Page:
inspiration. Apt words come to him as if by accident, and, coming from
deeper down, they smack the more personally, they have the more of
fine old crusted humanity, rich in sediment and humour. There are
sayings of his in which he has stamped himself into the very grain of
the language; you would think he must have worn the words next his
skin and slept with them. Yet it is not as a sayer of particular good
things that Athelred is most to be regarded, rather as the stalwart
woodman of thought. I have pulled on a light cord often enough, while
he has been wielding the broad-axe; and between us, on this unequal
division, many a specious fallacy has fallen. I have known him to
battle the same question night after night for years, keeping it in
the reign of talk, constantly applying it and re-applying it to life
with humorous or grave intention, and all the while, never hurrying,
nor flagging, nor taking an unfair advantage of the facts. Jack at a
given moment, when arising, as it were, from the tripod, can be more
radiantly just to those from whom he differs; but then the tenor of
his thoughts is even calumnious; while Athelred, slower to forge
excuses, is yet slower to condemn, and sits over the welter of the
world, vacillating but still judicial, and still faithfully contending
with his doubts.

Both the last talkers deal much in points of conduct and religion
studied in the "dry light"[21] of prose. Indirectly and as if against
his will the same elements from time to time appear in the troubled
and poetic talk of Opalstein.[22] His various and exotic knowledge,
complete although unready sympathies, and fine, full, discriminative
flow of language, fit him out to be the best of talkers; so perhaps he
is with some, not _quite_ with me - _proxime accessit_,[23] I should
say. He sings the praises of the earth and the arts, flowers and
jewels, wine and music, in a moonlight, serenading manner, as to the
light guitar; even wisdom comes from his tongue like singing; no one
is, indeed, more tuneful in the upper notes. But even while he sings
the song of the Sirens, he still hearkens to the barking of the
Sphinx. Jarring Byronic notes interrupt the flow of his Horatian
humours. His mirth has something of the tragedy of the world for its
perpetual background; and he feasts like Don Giovanni to a double
orchestra, one lightly sounding for the dance, one pealing
Beethoven[24] in the distance. He is not truly reconciled either with
life or with himself; and this instant war in his members sometimes
divides the man's attention. He does not always, perhaps not often,
frankly surrender himself in conversation. He brings into the talk
other thoughts than those which he expresses; you are conscious that
he keeps an eye on something else, that he does not shake off the
world, nor quite forget himself. Hence arise occasional
disappointments; even an occasional unfairness for his companions, who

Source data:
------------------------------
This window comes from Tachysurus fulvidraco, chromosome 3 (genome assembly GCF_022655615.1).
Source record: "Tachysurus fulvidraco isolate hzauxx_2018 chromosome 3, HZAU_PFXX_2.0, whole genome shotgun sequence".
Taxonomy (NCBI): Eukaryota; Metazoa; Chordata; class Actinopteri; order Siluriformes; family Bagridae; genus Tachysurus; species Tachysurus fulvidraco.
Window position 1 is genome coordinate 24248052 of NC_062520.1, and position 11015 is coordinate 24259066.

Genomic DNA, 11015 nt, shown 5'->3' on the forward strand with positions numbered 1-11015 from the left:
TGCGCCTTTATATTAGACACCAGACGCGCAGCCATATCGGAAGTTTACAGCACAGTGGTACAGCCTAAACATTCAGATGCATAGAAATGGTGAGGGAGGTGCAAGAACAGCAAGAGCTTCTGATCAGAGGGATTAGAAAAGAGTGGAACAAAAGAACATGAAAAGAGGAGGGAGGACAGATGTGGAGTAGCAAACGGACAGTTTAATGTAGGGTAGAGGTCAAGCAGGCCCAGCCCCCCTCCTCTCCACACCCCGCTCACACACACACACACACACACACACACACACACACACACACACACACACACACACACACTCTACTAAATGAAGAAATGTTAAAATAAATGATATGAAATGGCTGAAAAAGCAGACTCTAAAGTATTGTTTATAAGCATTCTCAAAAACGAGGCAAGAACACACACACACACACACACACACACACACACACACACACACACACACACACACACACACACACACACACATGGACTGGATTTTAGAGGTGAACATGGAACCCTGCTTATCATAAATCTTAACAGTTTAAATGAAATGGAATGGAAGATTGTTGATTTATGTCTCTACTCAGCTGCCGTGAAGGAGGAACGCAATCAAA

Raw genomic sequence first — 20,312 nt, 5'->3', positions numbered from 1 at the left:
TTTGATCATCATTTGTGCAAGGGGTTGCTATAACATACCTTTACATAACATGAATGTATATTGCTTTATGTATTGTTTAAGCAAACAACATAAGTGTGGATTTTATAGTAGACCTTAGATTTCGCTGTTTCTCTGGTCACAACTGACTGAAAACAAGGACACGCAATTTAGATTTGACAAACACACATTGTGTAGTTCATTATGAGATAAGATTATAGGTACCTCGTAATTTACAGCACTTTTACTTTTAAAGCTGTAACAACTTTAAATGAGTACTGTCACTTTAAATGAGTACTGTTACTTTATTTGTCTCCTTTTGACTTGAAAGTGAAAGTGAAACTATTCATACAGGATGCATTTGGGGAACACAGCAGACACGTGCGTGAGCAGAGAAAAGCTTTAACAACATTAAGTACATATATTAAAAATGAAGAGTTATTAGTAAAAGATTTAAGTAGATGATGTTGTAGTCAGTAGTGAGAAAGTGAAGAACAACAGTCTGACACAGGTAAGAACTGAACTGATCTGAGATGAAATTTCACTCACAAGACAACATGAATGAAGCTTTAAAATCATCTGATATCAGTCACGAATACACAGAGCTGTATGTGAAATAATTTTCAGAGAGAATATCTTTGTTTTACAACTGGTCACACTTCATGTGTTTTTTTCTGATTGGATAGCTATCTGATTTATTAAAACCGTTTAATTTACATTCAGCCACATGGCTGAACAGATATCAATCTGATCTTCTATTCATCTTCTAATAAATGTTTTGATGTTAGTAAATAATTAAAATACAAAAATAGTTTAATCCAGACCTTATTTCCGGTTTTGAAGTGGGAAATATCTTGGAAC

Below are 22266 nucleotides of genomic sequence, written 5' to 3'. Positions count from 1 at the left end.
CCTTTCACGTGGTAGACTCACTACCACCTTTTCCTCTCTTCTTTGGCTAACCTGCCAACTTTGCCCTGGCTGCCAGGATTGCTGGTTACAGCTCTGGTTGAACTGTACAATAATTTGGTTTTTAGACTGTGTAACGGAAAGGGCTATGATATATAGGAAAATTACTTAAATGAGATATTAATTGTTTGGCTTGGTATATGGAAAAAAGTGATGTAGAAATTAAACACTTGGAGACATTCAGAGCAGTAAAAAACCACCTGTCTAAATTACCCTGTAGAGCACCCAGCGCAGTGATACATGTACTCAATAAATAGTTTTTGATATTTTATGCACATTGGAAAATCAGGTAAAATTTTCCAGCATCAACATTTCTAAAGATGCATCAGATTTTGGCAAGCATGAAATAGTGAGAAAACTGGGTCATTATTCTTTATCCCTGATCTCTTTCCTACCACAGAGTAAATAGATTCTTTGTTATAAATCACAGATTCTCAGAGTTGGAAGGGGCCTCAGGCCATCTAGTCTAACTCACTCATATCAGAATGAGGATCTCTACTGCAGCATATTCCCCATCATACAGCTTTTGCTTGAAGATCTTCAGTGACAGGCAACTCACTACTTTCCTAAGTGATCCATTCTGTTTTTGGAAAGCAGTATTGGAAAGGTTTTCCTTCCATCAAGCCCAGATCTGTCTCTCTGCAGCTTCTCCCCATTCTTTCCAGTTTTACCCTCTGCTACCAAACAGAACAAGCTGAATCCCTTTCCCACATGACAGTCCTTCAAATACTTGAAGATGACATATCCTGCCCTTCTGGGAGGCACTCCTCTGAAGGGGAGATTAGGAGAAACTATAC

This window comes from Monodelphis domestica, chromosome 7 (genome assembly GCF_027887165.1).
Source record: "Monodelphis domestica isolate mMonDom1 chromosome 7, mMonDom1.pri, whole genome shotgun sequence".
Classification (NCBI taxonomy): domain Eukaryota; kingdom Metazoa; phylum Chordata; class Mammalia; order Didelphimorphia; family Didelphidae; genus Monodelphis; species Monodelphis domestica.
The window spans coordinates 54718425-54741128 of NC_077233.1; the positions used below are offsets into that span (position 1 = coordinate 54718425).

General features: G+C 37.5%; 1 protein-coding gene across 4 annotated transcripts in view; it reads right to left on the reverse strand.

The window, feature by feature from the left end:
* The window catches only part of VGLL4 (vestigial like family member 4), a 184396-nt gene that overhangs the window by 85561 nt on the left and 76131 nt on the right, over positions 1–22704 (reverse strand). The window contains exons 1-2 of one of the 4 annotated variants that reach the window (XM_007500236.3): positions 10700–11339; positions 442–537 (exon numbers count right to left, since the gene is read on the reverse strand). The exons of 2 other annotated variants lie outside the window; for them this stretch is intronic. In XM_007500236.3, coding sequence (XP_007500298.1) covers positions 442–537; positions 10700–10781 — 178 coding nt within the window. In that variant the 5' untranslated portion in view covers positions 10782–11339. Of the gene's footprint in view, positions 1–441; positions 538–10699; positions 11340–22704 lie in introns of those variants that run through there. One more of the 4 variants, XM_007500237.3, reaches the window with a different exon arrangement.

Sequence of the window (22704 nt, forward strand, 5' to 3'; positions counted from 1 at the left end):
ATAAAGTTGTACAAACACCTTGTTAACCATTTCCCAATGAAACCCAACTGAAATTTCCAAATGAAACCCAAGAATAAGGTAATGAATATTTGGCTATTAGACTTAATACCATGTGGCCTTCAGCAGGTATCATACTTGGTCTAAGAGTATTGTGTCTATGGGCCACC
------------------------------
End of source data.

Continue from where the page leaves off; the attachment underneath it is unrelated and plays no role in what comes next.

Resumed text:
find themselves one day giving too much, and the next, when they are
wary out of season, giving perhaps too little. Purcel[25] is in
another class from any I have mentioned. He is no debater, but appears
in conversation, as occasion rises, in two distinct characters, one of
which I admire and fear, and the other love. In the first, he is
radiantly civil and rather silent, sits on a high, courtly hilltop,
and from that vantage-ground drops you his remarks like favours. He
seems not to share in our sublunary contentions; he wears no sign of
interest; when on a sudden there falls in a crystal of wit, so
polished that the dull do not perceive it, but so right that the
sensitive are silenced. True talk should have more body and blood,
should be louder, vainer and more declaratory of the man; the true
talker should not hold so steady an advantage over whom he speaks
with; and that is one reason out of a score why I prefer my Purcel in
his second character, when he unbends into a strain of graceful
gossip, singing like the fireside kettle. In these moods he has an
elegant homeliness that rings of the true Queen Anne. I know another
person[26] who attains, in his moments, to the insolence of a
Restoration comedy, speaking, I declare, as Congreve[27] wrote; but
that is a sport of nature, and scarce falls under the rubric, for
there is none, alas! to give him answer.

One last remark occurs: It is the mark of genuine conversation that
the sayings can scarce be quoted with their full effect beyond the
circle of common friends. To have their proper weight they should
appear in a biography, and with the portrait of the speaker. Good talk
is dramatic; it is like an impromptu piece of acting where each should
represent himself to the greatest advantage; and that is the best kind
of talk where each speaker is most fully and candidly himself, and
where, if you were to shift the speeches round from one to another,
there would be the greatest loss in significance and perspicuity. It
is for this reason that talk depends so wholly on our company. We
should like to introduce Falstaff and Mercutio, or Falstaff and Sir
Toby; but Falstaff in talk with Cordelia seems even painful. Most of
us, by the Protean[28] quality of man, can talk to some degree with
all; but the true talk, that strikes out all the slumbering best of
us, comes only with the peculiar brethren of our spirits, is founded
as deep as love in the constitution of our being, and is a thing to
relish with all our energy, while, yet we have it, and to be grateful
for forever.


In the last paper there was perhaps too much about mere debate; and
there was nothing said at all about that kind of talk which is merely
luminous and restful, a higher power of silence, the quiet of the
evening shared by ruminating friends. There is something, aside from
personal preference, to be alleged in support of this omission. Those
who are no chimney-cornerers, who rejoice in the social thunderstorm,
have a ground in reason for their choice. They get little rest indeed;
but restfulness is a quality for cattle; the virtues are all active,
life is alert, and it is in repose that men prepare themselves for
evil. On the other hand, they are bruised into a knowledge of
themselves and others; they have in a high degree the fencer's